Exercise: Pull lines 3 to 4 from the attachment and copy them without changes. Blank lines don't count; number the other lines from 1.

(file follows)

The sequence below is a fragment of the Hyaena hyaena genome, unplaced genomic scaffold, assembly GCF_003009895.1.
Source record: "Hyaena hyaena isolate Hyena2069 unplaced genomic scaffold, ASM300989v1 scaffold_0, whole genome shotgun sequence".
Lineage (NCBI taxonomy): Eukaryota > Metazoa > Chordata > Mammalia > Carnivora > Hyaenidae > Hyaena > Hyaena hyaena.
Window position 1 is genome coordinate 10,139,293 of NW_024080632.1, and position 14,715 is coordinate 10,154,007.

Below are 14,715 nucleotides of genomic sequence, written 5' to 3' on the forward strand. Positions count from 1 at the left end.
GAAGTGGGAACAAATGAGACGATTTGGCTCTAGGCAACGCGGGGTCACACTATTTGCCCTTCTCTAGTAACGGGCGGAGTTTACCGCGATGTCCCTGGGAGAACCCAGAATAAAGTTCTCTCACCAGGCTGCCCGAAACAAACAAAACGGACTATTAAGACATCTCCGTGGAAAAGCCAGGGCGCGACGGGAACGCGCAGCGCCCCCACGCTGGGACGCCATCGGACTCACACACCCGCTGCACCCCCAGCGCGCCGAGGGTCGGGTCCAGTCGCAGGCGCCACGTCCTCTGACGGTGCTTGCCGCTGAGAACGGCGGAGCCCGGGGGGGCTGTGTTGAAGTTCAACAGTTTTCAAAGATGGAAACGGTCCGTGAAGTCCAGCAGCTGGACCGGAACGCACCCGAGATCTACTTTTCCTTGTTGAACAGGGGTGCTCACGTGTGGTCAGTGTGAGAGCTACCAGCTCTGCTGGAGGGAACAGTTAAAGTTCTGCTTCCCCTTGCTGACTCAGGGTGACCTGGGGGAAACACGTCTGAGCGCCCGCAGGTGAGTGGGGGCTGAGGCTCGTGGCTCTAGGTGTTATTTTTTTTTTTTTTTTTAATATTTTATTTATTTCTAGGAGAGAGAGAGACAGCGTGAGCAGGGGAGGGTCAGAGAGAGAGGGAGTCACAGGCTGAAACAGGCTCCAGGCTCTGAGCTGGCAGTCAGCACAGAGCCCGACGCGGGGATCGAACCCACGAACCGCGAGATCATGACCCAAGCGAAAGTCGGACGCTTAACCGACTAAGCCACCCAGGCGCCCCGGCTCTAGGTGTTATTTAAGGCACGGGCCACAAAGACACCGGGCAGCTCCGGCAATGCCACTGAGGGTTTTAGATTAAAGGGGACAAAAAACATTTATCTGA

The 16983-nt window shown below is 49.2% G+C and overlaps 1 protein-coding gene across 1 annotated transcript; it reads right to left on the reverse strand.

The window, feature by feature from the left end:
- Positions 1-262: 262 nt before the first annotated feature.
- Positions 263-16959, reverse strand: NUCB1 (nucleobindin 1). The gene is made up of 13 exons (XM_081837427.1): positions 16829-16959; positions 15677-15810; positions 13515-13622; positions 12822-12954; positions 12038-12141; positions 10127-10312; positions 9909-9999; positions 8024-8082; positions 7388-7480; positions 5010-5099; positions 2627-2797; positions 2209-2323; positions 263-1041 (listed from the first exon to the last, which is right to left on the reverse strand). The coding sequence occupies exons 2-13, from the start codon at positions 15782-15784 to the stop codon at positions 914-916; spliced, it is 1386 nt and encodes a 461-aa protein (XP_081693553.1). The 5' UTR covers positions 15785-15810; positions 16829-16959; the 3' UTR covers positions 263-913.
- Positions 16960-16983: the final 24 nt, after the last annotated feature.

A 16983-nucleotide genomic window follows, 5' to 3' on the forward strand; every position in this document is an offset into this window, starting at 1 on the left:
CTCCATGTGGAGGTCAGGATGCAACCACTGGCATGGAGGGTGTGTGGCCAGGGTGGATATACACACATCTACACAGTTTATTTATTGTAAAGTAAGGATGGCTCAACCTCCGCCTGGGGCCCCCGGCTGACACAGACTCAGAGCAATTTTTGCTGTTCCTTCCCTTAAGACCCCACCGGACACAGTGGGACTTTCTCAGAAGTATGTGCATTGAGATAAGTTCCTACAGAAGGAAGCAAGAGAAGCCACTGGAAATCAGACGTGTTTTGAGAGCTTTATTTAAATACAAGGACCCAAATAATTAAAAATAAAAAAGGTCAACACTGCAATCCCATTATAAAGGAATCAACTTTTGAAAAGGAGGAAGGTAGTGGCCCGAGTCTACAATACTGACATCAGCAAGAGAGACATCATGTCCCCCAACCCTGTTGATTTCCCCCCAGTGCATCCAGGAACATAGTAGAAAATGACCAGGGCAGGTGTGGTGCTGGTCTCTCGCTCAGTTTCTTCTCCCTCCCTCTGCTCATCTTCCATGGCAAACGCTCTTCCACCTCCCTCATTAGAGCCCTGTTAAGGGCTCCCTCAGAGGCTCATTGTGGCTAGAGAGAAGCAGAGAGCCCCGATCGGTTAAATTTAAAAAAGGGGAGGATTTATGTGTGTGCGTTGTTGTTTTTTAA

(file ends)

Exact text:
Lineage (NCBI taxonomy): Eukaryota > Metazoa > Chordata > Mammalia > Carnivora > Hyaenidae > Hyaena > Hyaena hyaena.
Window position 1 is genome coordinate 10,139,293 of NW_024080632.1, and position 14,715 is coordinate 10,154,007.